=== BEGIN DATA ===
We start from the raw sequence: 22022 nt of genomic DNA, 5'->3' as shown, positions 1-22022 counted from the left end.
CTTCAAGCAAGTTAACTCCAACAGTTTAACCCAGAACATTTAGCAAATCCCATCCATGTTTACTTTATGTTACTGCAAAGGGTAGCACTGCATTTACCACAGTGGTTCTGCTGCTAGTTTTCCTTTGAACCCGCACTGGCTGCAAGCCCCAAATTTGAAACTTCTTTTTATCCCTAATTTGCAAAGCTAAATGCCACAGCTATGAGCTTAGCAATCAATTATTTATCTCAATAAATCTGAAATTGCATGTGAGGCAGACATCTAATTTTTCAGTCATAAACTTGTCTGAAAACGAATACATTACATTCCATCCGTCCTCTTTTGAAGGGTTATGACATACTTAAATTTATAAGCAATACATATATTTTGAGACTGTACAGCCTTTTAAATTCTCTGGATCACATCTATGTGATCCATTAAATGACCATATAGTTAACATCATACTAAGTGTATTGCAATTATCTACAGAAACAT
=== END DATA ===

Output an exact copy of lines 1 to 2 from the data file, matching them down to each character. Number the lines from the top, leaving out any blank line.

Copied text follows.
We start from the raw sequence: 22022 nt of genomic DNA, 5'->3' as shown, positions 1-22022 counted from the left end.
CTTCAAGCAAGTTAACTCCAACAGTTTAACCCAGAACATTTAGCAAATCCCATCCATGTTTACTTTATGTTACTGCAAAGGGTAGCACTGCATTTACCACAGTGGTTCTGCTGCTAGTTTTCCTTTGAACCCGCACTGGCTGCAAGCCCCAAATTTGAAACTTCTTTTTATCCCTAATTTGCAAAGCTAAATGCCACAGCTATGAGCTTAGCAATCAATTATTTATCTCAATAAATCTGAAATTGCATGTGAGGCAGACATCTAATTTTTCAGTCATAAACTTGTCTGAAAACGAATACATTACATTCCATCCGTCCTCTTTTGAAGGGTTATGACATACTTAAATTTATAAGCAATACATATATTTTGAGACTGTACAGCCTTTTAAATTCTCTGGATCACATCTATGTGATCCATTAAATGACCATATAGTTAACATCATACTAAGTGTATTGCAATTATCTACAGAAACAT